#AW80Books: ‘The Man Who Went Up in Smoke’ by Sjowall & Wahloo
It’s been a while since I read the first novel by Maj Sjöwall and Per Wahlöö, Roseanna, and as I’ve abandoned myself to my current craving for crime, I thought I’d dig out the next in the Martin Beck series. Funnily enough, I read Roseanna as part of our on-going armchair travels for our Around the World in 80 Books reading challenge, and I was only a few pages into The Man Who Went Up In Smoke when I discovered that much of the novel is set in Hungary. Bingo – another stop off on my travels!
I enjoyed Roseanna, but by the end, I felt it was too early to tell whether Martin Beck would really win me over as a character. I did have my doubts, but very early on in TMWWUIS I had warmed to Beck’s thoughtful approach and social detachment. A sensitive case calls him away from a month long holiday with his family on a tiny Swedish island. His wife’s resignation to his absence speaks volumes and I got the impression that he was quite content to grapple with the peculiarities of the missing person case he is assigned, and which for much of the time, he investigates alone.
The missing person, Alf Matsson, is a Swedish journalist, who has disappeared in Budapest, and Beck is sent to uncover what happened to him. Rather than the wintry backdrop I was expecting, the novel is set in the height of summer, and captures the fatigue and haze of a city caught in a heat wave perfectly. The investigation seems slow and without any leads for a while. In fact, at one point, as Beck ponders the belongings left in the missing man’s room, I did wonder if Matsson would turn out to be a ‘George Kalplan’ from the film North by Northwest, and not exist at all. As events brew, Beck delves into the murky underbelly of Budapest crime, escaping narrowly with his life. Still, there seems to be no clear reason for the journalist’s disappearance. However, beneath the placid, detached exterior, Beck’s razor sharp mind is whirring away making connections that will eventually solve the mystery, and a very satisfying ending it had indeed.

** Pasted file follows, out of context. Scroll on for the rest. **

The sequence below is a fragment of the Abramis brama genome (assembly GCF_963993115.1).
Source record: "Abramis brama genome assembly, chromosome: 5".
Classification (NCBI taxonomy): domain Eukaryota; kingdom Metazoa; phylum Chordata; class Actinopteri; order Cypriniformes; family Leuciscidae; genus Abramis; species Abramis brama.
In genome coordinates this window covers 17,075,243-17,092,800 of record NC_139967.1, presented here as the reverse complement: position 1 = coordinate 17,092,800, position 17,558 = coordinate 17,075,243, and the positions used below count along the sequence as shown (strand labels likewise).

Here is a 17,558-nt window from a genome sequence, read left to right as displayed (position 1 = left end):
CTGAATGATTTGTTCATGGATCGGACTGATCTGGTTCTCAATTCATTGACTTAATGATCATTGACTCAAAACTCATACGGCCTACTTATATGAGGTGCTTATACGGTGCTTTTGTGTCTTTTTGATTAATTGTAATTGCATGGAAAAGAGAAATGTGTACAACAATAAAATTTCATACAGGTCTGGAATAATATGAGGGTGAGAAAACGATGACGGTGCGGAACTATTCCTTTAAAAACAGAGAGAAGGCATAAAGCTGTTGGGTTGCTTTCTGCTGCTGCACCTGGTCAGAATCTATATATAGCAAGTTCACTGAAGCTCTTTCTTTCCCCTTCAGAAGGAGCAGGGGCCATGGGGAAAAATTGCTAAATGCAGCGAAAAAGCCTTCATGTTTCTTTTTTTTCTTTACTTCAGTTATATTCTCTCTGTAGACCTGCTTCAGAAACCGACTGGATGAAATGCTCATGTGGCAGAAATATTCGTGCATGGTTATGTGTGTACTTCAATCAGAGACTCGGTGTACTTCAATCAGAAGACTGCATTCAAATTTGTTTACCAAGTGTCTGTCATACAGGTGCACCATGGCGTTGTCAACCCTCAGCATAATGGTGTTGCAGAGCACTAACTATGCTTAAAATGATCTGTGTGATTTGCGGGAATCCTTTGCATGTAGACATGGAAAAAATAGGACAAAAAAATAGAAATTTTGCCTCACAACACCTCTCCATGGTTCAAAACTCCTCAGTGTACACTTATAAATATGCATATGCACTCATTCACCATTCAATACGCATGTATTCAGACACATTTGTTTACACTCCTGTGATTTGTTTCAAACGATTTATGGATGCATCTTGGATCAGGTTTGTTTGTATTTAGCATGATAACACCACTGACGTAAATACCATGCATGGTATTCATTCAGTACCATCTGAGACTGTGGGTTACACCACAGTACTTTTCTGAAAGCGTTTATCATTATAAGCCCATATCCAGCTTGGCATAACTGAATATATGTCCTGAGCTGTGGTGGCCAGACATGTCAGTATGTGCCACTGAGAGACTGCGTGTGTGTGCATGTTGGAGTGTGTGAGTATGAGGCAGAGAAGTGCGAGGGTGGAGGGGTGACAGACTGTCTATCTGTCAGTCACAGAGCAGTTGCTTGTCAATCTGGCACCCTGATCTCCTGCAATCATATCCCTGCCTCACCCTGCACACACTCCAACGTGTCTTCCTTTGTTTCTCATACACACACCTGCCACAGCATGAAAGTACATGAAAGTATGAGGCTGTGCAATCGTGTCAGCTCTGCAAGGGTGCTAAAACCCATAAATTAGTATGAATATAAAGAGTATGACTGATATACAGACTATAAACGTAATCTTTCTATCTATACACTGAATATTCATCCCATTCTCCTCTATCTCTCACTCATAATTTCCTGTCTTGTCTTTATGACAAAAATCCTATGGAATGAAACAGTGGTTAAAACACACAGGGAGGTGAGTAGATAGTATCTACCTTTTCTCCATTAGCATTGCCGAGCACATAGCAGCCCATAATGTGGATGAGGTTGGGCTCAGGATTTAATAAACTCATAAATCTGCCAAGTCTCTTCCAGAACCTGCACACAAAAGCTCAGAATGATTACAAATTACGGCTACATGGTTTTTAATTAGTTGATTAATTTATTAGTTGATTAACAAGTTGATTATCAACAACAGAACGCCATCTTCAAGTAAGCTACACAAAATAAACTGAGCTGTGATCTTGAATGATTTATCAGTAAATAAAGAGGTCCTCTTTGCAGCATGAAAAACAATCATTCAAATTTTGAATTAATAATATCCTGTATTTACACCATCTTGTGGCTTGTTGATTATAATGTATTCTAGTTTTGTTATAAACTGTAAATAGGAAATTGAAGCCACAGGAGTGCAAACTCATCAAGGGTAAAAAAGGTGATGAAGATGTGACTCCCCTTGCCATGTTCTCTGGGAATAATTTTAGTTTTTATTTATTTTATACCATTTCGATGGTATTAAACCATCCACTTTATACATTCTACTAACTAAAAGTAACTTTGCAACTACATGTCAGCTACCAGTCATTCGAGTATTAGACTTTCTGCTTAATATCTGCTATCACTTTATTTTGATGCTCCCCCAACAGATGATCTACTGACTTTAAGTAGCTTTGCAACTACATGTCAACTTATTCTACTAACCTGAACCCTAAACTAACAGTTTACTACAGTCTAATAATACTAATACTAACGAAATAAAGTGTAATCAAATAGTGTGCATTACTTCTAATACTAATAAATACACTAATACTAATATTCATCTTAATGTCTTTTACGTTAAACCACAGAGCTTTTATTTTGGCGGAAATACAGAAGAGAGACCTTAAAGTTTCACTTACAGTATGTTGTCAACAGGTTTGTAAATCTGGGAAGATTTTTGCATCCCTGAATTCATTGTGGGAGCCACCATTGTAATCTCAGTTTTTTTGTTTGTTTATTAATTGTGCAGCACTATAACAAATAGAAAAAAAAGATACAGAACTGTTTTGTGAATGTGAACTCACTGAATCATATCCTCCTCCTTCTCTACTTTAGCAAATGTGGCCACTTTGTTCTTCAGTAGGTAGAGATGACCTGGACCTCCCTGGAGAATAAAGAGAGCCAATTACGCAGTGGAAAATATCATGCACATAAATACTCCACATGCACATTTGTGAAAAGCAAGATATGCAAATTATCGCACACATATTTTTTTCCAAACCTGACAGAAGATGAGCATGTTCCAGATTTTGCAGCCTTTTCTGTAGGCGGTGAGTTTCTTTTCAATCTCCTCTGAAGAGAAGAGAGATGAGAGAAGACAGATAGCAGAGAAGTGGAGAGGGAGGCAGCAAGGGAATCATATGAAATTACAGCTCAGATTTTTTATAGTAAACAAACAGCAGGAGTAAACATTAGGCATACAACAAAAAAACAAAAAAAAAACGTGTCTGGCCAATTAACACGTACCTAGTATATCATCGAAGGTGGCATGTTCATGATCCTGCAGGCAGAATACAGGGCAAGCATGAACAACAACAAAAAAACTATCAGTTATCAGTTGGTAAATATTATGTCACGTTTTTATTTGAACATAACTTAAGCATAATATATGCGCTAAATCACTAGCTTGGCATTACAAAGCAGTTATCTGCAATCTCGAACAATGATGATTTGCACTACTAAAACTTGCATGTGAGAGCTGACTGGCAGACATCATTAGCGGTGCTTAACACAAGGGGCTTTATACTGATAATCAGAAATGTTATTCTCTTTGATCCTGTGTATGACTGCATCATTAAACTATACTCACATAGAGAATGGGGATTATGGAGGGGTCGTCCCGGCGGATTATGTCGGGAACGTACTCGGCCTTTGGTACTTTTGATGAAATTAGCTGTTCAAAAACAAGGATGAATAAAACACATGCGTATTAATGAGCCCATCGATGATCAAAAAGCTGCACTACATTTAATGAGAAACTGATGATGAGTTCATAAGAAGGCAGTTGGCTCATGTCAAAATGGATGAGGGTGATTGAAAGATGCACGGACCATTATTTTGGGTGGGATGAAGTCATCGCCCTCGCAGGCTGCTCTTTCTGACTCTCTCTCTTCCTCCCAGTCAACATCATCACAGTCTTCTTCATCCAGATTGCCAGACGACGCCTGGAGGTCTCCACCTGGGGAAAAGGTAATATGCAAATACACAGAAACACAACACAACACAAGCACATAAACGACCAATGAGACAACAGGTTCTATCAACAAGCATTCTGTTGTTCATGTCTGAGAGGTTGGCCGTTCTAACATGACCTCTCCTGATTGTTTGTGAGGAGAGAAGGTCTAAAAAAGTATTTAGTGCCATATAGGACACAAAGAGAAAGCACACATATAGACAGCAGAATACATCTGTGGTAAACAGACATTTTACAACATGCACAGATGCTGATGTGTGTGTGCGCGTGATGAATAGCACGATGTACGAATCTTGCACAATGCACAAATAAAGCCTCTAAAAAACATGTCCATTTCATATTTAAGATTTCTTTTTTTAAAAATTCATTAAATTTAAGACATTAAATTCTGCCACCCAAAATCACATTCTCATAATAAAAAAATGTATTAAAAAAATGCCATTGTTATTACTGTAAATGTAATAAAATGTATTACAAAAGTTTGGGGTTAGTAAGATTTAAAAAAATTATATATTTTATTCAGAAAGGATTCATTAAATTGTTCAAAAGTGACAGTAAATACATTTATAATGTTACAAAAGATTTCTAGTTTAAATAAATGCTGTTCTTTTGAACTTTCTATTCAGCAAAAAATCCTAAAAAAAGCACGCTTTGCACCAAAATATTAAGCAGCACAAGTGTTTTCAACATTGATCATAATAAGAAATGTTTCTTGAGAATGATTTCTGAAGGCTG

It’s no secret that Henning Mankell was heavily influenced by the Beck series in his creation of Kurt Wallander, and as characters they do share similar traits of being brilliant loners, far more successful at crime-solving than they are at relationships. I thoroughly enjoyed this the second in the Martin Beck series and it certainly won’t be my last. I doubt Martin Beck or any detective will ever hold a place in my heart like Kurt Wallander does (played by Krister Henriksson, obviously), but I’ll definitely enjoy getting to know him better.